REVIEWS: Horror & SyFy — February 7, 2013 at 10:18 pm

REVIEW: I Didn’t Come Here to Die (2010)

i_didnt_come_here_to_die

A group of five volunteers, plus their coordinator Sophia (Emmy Robbin) are on a trip to the woods, preparing to work on a subject of humanitarian nature.

The deal is that a family of a girl, who was murdered, donates a piece of land, somewhere in the woods, to the U.S. volunteer core. It is planned to build a camp for underprivileged youth there.

Thus, Sofia and the rest of the group have a schedule to keep – spend the next couple of months in the area, building the camp.

However everything goes exactly the opposite way – rash decisions, unpredictability, horrific accidents – all this leads to unspeakable horror…

“I Didn’t Come Here to Die” is an interesting low-budget effort, that at first seems like another “teens in the woods versus something that is out there” type of film, however it follows a slightly different scheme.

Bradley Scott Sullivan, who wrote and directed the film tells us a story about human relationships that show – different characters sometimes just don’t go together, and sometimes it can even be deadly.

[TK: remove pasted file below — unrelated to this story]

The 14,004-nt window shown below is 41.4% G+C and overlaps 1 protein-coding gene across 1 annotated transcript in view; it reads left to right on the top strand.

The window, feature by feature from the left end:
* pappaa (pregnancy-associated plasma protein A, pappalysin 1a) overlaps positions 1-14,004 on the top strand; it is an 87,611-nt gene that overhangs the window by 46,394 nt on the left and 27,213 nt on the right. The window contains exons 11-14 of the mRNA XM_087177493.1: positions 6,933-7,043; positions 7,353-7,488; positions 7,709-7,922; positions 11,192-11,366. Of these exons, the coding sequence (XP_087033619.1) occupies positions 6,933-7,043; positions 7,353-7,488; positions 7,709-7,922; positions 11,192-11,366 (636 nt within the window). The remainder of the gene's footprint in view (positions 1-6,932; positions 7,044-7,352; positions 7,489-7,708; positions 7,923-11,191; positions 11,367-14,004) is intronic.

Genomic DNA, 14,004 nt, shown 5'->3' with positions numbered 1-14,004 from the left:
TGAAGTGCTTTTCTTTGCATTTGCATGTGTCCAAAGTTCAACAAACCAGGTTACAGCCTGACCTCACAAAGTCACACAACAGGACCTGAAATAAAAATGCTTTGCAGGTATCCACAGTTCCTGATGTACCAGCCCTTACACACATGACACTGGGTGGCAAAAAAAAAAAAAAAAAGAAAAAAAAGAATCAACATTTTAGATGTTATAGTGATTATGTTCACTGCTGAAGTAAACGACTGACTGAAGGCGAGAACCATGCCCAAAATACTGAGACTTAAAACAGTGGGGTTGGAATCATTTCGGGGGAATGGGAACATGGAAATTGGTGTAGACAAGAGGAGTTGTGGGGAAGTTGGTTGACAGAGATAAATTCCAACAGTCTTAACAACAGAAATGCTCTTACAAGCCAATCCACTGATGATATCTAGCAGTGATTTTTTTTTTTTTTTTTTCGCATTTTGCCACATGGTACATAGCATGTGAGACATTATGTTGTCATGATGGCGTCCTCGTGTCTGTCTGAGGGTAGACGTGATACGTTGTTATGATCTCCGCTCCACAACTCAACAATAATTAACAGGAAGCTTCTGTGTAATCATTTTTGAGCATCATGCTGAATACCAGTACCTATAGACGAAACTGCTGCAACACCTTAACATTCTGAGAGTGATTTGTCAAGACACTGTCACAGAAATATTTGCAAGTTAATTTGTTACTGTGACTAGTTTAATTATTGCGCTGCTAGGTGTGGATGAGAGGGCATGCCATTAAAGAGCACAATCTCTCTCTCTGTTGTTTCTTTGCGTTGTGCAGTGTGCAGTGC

The acting in the film is bearable, while some actors clearly overact, others seem to do just fine within their character’s limits.

Emmy Robbin does a good job as Sophia, and steals every scene she’s in. Not surprisingly Robert Rodriquez cast her in “Sin City”, then in “Planet Terror”, and then in “Machete Kills”.

“I Didn’t Come Here to Die” also reminds of a few important lessons – one of which is simple safety.

Do you always take caution when using a chainsaw? Well, one of the characters in the film did not, and paid for it.

Speaking of special effects – they are pretty decent for a $100,000 movie (IMDb).

The film lacks enough of gore scenes for a slasher flick, but the ones that are in the film – are gory and they’re made well.

For t&a lovers – there are a couple of such scenes too.

Despite so many positive aspects for a low-budget indie film, “I Didn’t Come Here to Die” lacks clear idea of what is going on.

Without spoiling anything, it can be said that despite a simple idea of a humanitarian mission in the woods, the film doesn’t have a strong conclusion, ending rather abruptly.

Nonetheless, with minimum of resources, Bradley Scott Sullivan made an interesting film that is worth checking out at least once.

BZFILM SCALE: 4/10

 


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